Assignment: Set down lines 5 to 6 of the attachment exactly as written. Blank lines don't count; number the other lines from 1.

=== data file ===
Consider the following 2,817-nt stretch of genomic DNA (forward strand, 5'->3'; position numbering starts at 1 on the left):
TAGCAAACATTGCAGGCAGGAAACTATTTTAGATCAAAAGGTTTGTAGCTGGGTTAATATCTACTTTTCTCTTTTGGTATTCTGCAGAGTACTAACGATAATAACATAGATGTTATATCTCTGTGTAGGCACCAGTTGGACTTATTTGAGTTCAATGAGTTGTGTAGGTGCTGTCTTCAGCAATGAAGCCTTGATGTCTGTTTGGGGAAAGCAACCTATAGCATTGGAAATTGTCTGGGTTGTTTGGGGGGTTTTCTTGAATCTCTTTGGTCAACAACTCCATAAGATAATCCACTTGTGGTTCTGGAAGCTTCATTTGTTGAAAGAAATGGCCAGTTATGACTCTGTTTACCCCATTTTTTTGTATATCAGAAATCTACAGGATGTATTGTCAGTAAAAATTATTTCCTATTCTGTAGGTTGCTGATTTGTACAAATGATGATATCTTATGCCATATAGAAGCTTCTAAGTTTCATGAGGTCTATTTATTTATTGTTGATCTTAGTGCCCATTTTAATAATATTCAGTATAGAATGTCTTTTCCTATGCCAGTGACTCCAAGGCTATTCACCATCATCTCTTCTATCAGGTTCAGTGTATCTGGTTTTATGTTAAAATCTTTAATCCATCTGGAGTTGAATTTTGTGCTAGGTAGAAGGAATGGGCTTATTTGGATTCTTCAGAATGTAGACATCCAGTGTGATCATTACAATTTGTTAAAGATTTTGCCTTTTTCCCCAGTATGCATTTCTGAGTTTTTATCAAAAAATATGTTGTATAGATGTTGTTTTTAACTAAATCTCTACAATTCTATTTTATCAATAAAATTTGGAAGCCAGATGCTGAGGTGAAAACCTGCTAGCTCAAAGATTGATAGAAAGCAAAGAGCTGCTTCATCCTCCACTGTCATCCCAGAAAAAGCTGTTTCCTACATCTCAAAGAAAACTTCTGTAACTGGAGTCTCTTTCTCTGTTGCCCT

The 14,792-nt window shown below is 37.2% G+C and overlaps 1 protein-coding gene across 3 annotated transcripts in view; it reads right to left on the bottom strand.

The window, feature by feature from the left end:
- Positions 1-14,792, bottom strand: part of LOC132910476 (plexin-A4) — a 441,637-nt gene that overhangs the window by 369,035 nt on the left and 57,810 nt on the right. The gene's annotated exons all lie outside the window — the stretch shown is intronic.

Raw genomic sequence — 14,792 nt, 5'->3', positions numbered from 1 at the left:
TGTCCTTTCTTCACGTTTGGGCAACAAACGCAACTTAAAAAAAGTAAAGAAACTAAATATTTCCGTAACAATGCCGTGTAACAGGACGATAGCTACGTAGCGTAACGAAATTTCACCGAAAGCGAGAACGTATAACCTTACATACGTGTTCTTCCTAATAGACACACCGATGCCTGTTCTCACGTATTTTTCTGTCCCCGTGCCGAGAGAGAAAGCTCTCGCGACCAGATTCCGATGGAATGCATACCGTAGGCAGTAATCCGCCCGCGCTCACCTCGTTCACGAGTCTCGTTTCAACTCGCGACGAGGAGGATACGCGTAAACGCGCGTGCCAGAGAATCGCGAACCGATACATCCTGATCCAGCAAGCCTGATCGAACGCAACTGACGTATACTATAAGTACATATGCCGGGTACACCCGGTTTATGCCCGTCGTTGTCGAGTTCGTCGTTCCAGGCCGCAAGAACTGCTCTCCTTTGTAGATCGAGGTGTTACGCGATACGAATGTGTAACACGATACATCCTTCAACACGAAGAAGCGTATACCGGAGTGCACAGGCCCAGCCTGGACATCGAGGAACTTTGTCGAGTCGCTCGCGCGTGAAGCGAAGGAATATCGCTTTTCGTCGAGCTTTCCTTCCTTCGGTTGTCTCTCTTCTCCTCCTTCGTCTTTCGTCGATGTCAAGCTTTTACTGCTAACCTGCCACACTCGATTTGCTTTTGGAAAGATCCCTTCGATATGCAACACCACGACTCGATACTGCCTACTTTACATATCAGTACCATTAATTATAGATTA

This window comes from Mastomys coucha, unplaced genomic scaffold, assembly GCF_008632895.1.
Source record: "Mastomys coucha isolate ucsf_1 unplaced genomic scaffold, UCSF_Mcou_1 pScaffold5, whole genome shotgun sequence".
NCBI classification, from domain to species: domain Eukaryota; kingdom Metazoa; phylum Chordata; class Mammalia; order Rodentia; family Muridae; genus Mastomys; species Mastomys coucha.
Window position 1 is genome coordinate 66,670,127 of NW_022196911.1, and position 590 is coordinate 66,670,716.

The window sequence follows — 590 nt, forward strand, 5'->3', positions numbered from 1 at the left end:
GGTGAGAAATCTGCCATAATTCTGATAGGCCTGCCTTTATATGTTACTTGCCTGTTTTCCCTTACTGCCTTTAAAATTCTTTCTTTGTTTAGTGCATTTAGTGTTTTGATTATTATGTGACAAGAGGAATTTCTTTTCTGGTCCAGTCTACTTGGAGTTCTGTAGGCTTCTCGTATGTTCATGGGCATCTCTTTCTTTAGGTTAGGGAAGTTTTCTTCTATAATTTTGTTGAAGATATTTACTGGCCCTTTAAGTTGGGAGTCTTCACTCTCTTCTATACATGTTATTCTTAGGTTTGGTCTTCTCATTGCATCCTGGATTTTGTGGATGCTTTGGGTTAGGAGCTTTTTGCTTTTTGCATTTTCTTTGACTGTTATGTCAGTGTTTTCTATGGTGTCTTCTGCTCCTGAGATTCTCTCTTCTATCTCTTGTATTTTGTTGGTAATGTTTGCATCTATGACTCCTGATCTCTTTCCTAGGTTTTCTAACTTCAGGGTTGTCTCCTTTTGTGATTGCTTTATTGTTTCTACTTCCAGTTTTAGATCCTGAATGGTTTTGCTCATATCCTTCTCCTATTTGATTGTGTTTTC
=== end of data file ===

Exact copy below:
- Positions 1-14,792, bottom strand: part of LOC132910476 (plexin-A4) — a 441,637-nt gene that overhangs the window by 369,035 nt on the left and 57,810 nt on the right. The gene's annotated exons all lie outside the window — the stretch shown is intronic.

Raw genomic sequence — 14,792 nt, 5'->3', positions numbered from 1 at the left: